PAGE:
The engine is in the process of being torn down so we can detail and repaint it. At this time we have no plans to rebuild it because it was running fine and there's not that many miles on it. We have confirmed the carburator on the car is the correct number for a 425 High Performance engine with a standard shift transmission. It still has the original tag on it, which matches the number stamped on the base. So that's more validation to the authenticity of the vehicle.

The transmission has been rebuilt and ready to go back in. The transmission shop specializes in racing transmissions and told us he was very impressed with our transmission. He said it was a very rare heavy duty transmission and was excited to help us.

We appreciate everyone's interest. I personally find it encouraging and motivating.

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Guest BJM

Roy,

The oil and gas business is booming I don't need to tell you that - I sure hope your guy can get to it, it looks like energy will be hot for several more years

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Dear Bryan and all:

As you know, with oil prices falling like a stone, our guy ran out of oil well work a couple of weeks ago. It's been full speed ahead ever since after getting nothing done for about 8 months.

Today Pete and I picked up the completely sand-blasted chassis for paint and detail work. Three day ago I picked up the transmission, new bearings all around, new synchro rings, 1 new shifter fork, and a new rear seal. Roy's working on detailing the engine, I'm cleaning and storing parts, Pete's got the chassis.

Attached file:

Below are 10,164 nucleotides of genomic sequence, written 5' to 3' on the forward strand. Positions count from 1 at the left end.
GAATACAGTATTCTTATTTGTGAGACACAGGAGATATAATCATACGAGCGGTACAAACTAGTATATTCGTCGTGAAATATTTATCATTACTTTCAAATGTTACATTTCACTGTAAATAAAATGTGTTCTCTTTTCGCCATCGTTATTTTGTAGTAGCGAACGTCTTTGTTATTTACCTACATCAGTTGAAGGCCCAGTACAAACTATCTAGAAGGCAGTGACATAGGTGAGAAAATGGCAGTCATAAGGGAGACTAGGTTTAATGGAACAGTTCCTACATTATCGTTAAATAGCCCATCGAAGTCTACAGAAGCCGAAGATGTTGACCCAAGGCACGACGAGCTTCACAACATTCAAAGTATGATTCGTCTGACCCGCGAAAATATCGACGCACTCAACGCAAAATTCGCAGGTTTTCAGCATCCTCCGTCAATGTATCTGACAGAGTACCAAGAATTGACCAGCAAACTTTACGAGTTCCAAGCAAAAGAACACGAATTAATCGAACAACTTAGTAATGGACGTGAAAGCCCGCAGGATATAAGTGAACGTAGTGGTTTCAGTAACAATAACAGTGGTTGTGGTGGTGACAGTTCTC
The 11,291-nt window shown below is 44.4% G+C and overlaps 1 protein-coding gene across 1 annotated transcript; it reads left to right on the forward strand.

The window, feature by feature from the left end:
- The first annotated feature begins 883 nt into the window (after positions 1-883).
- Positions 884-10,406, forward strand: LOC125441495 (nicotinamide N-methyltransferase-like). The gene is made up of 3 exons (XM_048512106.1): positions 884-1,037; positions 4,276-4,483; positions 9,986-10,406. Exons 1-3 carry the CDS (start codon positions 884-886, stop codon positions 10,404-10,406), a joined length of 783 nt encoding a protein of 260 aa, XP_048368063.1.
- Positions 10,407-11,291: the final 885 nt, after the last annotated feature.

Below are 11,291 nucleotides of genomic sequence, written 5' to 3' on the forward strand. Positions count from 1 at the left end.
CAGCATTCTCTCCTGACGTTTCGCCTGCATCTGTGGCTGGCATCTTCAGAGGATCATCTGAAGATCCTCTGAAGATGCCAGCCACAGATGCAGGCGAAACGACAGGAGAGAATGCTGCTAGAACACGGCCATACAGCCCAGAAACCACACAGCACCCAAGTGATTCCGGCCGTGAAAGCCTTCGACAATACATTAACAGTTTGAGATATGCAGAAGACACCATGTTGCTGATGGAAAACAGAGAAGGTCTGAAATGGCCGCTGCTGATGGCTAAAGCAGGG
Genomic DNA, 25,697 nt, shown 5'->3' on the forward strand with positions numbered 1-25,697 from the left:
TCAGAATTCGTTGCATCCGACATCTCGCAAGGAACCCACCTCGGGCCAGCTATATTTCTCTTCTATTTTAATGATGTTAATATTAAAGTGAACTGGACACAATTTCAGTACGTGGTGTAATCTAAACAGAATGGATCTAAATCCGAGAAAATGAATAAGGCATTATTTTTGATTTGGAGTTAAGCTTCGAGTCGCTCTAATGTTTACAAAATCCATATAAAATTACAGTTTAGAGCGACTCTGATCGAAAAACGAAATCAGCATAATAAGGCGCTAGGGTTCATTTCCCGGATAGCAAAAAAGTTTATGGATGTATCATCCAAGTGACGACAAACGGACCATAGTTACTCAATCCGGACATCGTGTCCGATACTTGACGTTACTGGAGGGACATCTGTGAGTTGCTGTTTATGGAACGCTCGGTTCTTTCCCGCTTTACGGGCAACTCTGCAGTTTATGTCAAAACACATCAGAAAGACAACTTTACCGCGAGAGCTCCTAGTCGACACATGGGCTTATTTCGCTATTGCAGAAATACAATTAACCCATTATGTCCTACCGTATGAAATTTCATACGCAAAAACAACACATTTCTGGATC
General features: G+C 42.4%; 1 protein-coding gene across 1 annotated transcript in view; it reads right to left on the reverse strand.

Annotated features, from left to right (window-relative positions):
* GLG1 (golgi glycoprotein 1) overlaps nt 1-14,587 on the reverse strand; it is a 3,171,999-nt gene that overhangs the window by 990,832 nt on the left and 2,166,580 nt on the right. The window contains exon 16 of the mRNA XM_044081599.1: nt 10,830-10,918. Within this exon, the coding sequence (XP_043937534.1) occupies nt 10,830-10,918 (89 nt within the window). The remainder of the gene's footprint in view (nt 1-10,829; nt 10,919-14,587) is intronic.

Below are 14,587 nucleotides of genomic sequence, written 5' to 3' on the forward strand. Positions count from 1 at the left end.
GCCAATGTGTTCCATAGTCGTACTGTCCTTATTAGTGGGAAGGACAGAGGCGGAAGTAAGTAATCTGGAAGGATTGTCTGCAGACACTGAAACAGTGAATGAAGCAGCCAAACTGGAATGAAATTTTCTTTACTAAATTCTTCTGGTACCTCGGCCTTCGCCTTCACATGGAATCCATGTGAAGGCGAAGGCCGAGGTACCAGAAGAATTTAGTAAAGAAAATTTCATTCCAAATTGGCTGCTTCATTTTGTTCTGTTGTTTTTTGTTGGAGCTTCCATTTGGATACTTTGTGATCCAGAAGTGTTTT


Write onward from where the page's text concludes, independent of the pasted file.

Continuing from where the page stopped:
Body is braced up and off, cutting the last patch panels out of the parts car body. Pete took some pictures, which I think he will post for all to see.

I think we're all the way to the bottom of all the problems, and it's starting to go back uphill.

Regards, Dave Corbin

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Photos attached of the convertible's body in the air. The coupe's body is in the air right next to it, so the panel cutting and fitting is going on.

Anybody need a nice, rust-free 2-dr. hardtop '63 Wildcat chassis?

Pete

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More photos taken today. Chassis of the convertible is being loaded onto my trailer. Look at the rust in the convertible's floor and rockers!

Pete

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Here's the nice, dry '63 Wildcat 2-dr. hardtop chassis we now have available for sale if someone wants it.

Second photo is of the convertible's body again.

Pete

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I just brought the chassis home this afternoon from being powder coated in semi-gloss black. Will try to attach photos.

Pete Phillips

BCA #7338